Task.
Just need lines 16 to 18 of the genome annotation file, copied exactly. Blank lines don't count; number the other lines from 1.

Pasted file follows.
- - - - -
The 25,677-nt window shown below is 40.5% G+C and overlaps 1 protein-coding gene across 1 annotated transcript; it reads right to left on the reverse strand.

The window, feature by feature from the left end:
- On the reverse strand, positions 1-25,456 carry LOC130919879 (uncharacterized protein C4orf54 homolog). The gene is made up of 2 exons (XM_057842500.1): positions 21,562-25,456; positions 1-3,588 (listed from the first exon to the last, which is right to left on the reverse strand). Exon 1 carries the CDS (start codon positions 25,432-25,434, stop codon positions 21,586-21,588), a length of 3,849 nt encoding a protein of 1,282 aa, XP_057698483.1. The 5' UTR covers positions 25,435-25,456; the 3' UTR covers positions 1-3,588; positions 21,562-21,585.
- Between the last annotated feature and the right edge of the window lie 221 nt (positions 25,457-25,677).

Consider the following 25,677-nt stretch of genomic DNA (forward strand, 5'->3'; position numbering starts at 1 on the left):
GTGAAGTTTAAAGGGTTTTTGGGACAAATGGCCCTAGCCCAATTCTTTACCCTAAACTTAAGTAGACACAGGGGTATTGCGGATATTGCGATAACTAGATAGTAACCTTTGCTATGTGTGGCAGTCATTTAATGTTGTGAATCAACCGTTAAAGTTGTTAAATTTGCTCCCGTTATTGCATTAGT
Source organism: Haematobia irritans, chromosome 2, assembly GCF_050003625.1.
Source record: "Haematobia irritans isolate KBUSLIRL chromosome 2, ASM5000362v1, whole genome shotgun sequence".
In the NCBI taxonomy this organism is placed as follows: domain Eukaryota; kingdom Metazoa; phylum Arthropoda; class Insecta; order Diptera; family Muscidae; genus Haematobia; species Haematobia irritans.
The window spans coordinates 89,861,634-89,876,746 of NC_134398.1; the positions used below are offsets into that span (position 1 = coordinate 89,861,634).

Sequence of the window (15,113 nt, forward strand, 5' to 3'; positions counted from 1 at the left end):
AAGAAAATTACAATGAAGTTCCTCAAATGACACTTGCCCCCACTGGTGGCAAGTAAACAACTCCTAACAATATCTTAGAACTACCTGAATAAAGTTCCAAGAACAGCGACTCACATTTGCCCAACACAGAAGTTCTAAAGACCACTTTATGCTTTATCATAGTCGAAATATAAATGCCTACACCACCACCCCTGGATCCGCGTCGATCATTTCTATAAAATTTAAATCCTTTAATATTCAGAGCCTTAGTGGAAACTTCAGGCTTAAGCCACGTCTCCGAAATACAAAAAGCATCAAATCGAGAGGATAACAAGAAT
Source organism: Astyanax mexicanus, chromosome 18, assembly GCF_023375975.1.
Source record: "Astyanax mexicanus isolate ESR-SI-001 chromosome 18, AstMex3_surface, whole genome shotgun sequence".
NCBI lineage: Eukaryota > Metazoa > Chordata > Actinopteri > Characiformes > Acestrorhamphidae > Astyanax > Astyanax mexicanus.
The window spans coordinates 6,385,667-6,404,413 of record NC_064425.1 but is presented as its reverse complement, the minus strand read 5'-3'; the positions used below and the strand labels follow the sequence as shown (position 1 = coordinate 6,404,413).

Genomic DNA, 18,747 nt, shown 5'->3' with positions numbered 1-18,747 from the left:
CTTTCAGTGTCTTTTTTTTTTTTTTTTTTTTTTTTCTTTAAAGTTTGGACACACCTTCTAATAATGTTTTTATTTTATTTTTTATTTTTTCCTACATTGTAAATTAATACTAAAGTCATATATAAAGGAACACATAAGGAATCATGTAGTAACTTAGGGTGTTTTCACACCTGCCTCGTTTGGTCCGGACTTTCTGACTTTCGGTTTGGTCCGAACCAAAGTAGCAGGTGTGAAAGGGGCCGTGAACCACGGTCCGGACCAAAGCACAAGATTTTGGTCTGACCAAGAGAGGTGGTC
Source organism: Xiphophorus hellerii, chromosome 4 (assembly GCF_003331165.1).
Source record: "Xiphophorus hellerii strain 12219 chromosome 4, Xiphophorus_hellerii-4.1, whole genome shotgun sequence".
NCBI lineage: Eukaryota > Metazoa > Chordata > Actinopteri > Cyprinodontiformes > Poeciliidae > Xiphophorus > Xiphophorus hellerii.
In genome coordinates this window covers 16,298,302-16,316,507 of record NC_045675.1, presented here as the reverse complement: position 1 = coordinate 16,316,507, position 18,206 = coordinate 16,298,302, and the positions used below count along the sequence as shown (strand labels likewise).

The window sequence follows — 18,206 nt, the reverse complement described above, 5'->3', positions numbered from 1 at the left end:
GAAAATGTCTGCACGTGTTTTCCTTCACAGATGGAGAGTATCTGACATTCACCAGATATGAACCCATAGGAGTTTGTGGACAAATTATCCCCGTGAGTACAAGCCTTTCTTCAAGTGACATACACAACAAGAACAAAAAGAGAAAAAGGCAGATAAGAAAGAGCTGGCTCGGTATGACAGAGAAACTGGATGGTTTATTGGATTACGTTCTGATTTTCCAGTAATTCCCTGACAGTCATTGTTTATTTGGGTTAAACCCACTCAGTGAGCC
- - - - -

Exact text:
The window spans coordinates 6,385,667-6,404,413 of record NC_064425.1 but is presented as its reverse complement, the minus strand read 5'-3'; the positions used below and the strand labels follow the sequence as shown (position 1 = coordinate 6,404,413).

Genomic DNA, 18,747 nt, shown 5'->3' with positions numbered 1-18,747 from the left:
CTTTCAGTGTCTTTTTTTTTTTTTTTTTTTTTTTTCTTTAAAGTTTGGACACACCTTCTAATAATGTTTTTATTTTATTTTTTATTTTTTCCTACATTGTAAATTAATACTAAAGTCATATATAAAGGAACACATAAGGAATCATGTAGTAACTTAGGGTGTTTTCACACCTGCCTCGTTTGGTCCGGACTTTCTGACTTTCGGTTTGGTCCGAACCAAAGTAGCAGGTGTGAAAGGGGCCGTGAACCACGGTCCGGACCAAAGCACAAGATTTTGGTCTGACCAAGAGAGGTGGTC